Transport for London and partners have published a Vision Zero progress report, identifying the updated measures necessary to eliminate death and injury from London’s roads by 2041.
Transport for London (TfL), in partnership with London Councils and the Metropolitan Police Service (MPS), has published a progress report that highlights the scale of the Vision Zero challenge in London and commits to new tougher measures to eliminate death and serious injury from London’s roads by 2041.
New TfL research, carried out by market research firm YouGov, shows that 71 per cent of Londoners think road users are not as considerate to others as they should be, while only nine per cent of people admit to not being as considerate as they could be themselves. The survey also showed that 28 per cent of Londoners believe that road users have become more inconsiderate since the COVID-19 pandemic, compared to 11 per cent who believe they have become more considerate. The research shows the distance still to go to achieve Vision Zero in London. TfL is launching a new communications campaign to challenge a deep-rooted culture, in which some Londoners still believe that death and serious injury on our streets is inevitable.
London has made huge strides in reducing road death since launching its first Vision Zero action plan in 2018. London’s world-first Direct Vision Standard, which reduces lethal blind spots on lorries, is now being enforced on all roads in London and TfL’s bus safety standard is mandating the latest safety technologies and designs on all new buses. More than 1,600 buses, or around 18 per cent, across London also now have Intelligent Speed Assistance, which limits the bus to the speed limit of the road it is travelling on. TfL is keen to accelerate its introduction across the fleet with a further 3,000 buses retrofitted over the next two years. Working in partnership with the boroughs, 260km of safer, high-quality cycle routes have been delivered, 43 dangerous junctions improved, and more than 100 Low Traffic Neighbourhoods and 322 School Streets introduced.
London has also seen deaths and serious injuries fall faster than the national average with the number of people being killed or seriously injured reducing by 52 per cent in 2020 against the government’s 2005 to 2009 baseline.
As lowering speeds remains one of the most important things that can be done to reduce road danger, TfL says it will be accelerating the delivery of its 20mph speed limit programme so that by 2024, 220km of TfL roads will have a 20mph speed limit, up from 80km in 2021 and 35km in 2016. TfL will also be recommending to government that they collaborate on a pilot project to trial a 20mph default speed limit on all residential roads in London.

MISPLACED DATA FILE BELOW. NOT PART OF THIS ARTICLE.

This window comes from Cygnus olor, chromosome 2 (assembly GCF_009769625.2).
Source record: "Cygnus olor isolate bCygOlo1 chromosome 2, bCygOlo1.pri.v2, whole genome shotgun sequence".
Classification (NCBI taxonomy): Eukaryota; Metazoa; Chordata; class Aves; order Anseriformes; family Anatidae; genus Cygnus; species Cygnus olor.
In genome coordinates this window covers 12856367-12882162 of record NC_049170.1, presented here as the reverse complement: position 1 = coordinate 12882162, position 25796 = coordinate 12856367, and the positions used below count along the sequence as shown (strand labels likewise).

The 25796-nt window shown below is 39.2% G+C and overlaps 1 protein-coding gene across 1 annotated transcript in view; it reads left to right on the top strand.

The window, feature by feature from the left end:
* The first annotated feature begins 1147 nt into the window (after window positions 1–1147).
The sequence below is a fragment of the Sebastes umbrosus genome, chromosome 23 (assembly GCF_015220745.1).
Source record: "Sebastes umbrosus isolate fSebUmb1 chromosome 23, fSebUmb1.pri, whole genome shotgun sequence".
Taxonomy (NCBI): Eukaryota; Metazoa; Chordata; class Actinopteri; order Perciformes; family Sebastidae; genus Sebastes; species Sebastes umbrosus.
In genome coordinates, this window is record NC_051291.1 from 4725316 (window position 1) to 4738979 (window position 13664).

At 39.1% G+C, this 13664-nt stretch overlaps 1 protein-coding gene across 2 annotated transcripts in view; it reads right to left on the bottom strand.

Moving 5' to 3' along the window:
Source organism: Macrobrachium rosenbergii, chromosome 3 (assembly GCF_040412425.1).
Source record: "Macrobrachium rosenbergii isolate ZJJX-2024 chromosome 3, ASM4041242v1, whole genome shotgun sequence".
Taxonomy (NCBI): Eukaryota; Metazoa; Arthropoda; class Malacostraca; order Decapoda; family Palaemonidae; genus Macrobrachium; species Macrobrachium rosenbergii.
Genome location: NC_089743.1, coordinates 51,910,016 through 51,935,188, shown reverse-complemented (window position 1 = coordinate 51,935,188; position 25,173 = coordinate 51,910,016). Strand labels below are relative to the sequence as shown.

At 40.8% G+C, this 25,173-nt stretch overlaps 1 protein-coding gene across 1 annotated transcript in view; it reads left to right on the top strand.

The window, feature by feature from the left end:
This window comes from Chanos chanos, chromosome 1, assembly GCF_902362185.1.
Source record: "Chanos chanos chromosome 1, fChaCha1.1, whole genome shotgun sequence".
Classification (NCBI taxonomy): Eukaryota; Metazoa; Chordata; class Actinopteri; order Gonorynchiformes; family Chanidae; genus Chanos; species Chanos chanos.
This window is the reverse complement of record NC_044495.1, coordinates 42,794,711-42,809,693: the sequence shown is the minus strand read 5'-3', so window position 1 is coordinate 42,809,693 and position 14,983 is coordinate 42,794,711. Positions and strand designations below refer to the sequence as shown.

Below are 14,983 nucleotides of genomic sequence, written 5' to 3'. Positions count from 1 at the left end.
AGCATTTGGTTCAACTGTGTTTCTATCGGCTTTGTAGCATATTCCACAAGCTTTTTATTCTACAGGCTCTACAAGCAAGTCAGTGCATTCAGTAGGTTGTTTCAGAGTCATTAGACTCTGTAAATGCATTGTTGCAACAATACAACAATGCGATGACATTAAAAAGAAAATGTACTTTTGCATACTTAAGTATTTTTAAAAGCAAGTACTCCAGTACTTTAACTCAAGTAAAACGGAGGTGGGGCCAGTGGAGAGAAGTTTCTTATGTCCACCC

TfL says it will also continue to work with the boroughs to expand the high-quality cycle network to reach more Londoners, working towards the Mayor’s ambition for the network to reach a third of all Londoners by 2025. This includes delivering 30km of new or upgraded cycle routes in 2021/22, building on the recent expansion of the network through the Streetspace for London programme.
Work will also continue on the Safer Junctions programme, which is reducing road danger at 73 dangerous junctions across London. Work has been completed at 43 junctions so far. All locations in the Safer Junctions programme had higher than average collision rates and this improvement work is a vital part of the Vision Zero ambition. Work is now underway to make it safer and easier for people walking by implementing a prioritised programme of new pedestrian crossings, including at high-risk junctions where there are none currently.
“Each and every death or serious injury on London’s roads is a tragedy for those affected and their loved ones. I refuse to accept these terrible incidents are inevitable, which is why I am so keen to intensify the work we are already doing to reduce the number of deaths on our roads,” said Mayor of London, Sadiq Khan.
“This report contains bold and ambitions plans to change the way we use London’s roads, with lower speed limits being introduced and more collaboration with London boroughs to improve dangerous junctions. But we are also looking to change people’s behaviour, with the campaign launched to challenge people’s views around road culture to make our roads safer for all, particularly more vulnerable users like pedestrians, cyclists, and motorcyclists.
“We have already made some good progress – but we cannot be complacent. There is still much more to do to eradicate deaths and serious injuries from our streets.”
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